Peter Nelson was born on 26th April 1931 at Black Forest, South Australia, the son of wheelwright and automotive manufacturing engineer Frederick Nelson and his wife Winifred (née Mostyn). He was educated at Christian Brothers College and, when he left school, worked in the retail section of A.G. Healing’s sports store in Adelaide. He idolized his older brothers and when they returned from the war in 1946 he followed them into their sports. His brothers remembered him as someone who could take up any sport and excel at it. He was a fine swimmer and was so successful in junior events that he was invited by the state coach to join an elite squad. In the meantime, however, he had discovered cycling.
He won his first race as a sixteen-year-old in 1947 and thereafter committed himself to excellence as a cyclist. Jim Nestor, a dual Olympian, took an interest in him and encouraged him to train as a road racer. Nelson joined the Sturt Cycling Club, which was based at Edwardstown Oval, and followed Nestor’s advice about applying himself to training. He rode 500 miles a week and was included in the state junior team in 1949. His training was done after work and, given the mileage he had to cover for adequate workouts, he was often still out riding late into the night. Considered a ‘strong rider’, he never believed his press and always thought he could be fitter. He regularly attended a gymnasium when it was not fashionable to do so.
His resolution and commitment paid off. In 1950 he was 15, 25 and 50 mile champion and was included in the State Senior team. He was successful in the 100 mile Mail Tour and won the Adelaide to Milang Road Race. He was a popular rider because of his ethical values and his resolute but honest approach to his sport. Cycling was considered a sport of questionable standards, and coaches at that time did not always encourage close fellowship with opponents. Nelson, however, would often billet his interstate rivals when they came to Adelaide to compete against him.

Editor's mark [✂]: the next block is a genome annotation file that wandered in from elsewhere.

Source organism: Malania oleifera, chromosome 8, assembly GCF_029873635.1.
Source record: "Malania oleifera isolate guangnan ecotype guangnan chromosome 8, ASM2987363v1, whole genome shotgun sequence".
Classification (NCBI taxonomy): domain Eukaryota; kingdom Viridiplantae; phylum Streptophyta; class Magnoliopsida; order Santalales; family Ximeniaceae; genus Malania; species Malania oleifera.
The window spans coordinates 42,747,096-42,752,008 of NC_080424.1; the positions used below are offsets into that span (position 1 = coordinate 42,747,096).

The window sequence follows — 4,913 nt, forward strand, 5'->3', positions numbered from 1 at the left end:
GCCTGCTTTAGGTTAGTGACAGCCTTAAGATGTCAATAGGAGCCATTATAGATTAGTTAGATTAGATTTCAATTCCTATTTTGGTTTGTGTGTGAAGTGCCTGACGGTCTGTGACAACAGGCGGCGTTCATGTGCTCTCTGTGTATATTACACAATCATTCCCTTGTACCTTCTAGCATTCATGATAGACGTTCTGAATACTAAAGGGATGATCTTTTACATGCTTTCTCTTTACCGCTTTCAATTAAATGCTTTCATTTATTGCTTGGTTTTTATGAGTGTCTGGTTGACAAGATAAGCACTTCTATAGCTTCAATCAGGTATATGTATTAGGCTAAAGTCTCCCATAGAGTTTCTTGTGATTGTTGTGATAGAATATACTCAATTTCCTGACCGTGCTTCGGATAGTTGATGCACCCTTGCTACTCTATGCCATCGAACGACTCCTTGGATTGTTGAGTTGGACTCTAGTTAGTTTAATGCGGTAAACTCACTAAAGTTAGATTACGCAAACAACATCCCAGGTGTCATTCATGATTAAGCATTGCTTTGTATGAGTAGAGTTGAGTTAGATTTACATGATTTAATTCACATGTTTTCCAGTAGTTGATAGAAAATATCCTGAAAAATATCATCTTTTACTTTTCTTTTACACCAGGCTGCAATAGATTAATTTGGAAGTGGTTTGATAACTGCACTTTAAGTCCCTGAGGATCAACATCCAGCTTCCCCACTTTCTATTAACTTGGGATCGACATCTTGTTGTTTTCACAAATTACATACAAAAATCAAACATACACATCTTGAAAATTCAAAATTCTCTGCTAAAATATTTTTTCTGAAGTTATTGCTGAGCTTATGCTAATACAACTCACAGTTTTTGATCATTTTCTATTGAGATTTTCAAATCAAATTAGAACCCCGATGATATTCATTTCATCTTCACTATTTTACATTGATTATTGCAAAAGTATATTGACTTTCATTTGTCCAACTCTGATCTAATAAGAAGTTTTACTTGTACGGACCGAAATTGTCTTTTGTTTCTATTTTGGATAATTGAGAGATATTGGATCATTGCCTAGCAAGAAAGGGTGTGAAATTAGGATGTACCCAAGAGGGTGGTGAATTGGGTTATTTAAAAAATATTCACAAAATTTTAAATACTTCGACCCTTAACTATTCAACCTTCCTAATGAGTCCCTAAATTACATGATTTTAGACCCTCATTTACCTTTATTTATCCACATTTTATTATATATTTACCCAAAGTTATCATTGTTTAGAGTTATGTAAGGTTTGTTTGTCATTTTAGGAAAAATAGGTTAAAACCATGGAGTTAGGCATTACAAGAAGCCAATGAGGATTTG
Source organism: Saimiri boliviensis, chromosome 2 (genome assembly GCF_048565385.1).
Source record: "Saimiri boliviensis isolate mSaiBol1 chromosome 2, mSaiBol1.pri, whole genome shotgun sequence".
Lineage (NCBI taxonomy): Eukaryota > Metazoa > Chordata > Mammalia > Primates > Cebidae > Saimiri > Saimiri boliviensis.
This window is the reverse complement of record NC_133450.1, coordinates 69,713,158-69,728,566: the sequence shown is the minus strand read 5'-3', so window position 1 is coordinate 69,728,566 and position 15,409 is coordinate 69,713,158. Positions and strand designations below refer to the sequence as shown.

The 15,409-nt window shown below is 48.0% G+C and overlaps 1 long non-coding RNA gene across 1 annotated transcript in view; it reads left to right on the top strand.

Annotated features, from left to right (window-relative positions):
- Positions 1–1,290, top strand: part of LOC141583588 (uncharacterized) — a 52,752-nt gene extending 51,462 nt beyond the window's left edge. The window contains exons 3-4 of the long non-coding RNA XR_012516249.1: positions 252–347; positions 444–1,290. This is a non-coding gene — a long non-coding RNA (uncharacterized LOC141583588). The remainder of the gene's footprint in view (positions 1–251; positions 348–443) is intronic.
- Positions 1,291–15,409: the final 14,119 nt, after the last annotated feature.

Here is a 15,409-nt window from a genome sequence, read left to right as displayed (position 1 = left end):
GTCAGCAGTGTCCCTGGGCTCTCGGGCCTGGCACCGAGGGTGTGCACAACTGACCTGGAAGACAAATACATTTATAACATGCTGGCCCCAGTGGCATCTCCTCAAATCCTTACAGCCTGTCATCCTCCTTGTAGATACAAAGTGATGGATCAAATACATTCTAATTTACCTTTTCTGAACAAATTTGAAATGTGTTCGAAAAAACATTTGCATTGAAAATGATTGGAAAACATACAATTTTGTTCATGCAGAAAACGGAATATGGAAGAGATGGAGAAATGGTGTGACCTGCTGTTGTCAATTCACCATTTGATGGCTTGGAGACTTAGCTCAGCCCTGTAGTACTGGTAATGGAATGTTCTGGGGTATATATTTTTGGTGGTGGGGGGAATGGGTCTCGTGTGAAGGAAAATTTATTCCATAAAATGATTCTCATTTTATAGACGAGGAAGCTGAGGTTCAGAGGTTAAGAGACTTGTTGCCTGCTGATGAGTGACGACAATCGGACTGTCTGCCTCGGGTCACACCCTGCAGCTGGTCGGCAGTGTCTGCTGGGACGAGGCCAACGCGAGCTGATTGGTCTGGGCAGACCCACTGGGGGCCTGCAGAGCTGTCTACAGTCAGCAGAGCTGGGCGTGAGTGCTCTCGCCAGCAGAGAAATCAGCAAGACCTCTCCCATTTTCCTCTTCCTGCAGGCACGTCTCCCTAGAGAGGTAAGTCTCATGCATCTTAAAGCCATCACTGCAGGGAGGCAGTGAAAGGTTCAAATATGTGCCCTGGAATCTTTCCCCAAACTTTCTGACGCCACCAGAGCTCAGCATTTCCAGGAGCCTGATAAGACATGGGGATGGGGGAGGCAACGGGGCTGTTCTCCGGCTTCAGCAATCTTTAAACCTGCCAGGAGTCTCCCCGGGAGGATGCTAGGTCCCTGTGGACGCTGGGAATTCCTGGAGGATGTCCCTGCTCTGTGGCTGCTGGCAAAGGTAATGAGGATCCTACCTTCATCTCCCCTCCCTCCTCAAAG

Peter Nelson won the road race in the Olympic trials of 1951 and was included in the Australian cycling team to compete in Helsinki in 1952. He competed in the 4000 metres team pursuit (Nelson, Caves, Nevin and Pryor) and the 190 kilometre road race. The Australian pursuit team finished seventeenth in the first round of the competition and did not progress to the finals. Nelson was unable to finish the road race. His lack of success at the Olympics was, in part, due to the fact that the Australian team had been based in London prior to the Games with no competitions organized for them. They trained as hard as they could in the large metropolis but needed races to ready them for the Olympic contests. Their diet was also inappropriate for elite sportsmen and they put on weight. Nelson competed in the World Championships in Luxembourg before returning to Australia. He continued his racing in South Australia and in 1953 he was again state champion for the 50 mile road race. He retired in 1954.
Nelson had met and fallen in love with Marjorie Jackson on the flight to Helsinki in 1952 and they were married in Lithgow, New South Wales, on 7th November 1953. Both retired from their sports a year later to open a store on Unley Road. They had too much talent to leave their sports so early in their careers but in the fifties in Australia there was no financial support for elite performers. Peter Nelson was closely involved in the activities of the Unley Rotary Club and in the mid-1960s was instrumental in establishing the Unley Memorial Swimming Pool, where he taught learn-to-swim classes.
He died of leukaemia on 2nd February 1977 and was cremated. The Peter Nelson Leukemia Research Foundation was established by Marjorie Jackson in his honour.
Atkinson, G., Australian and New Zealand Olympians: The stories of 100 great champions (Canterbury: Five Mile Press, 1984).
Vamplew, W., et al, The Oxford companion to Australian sport (Melbourne: Oxford University Press, 1994).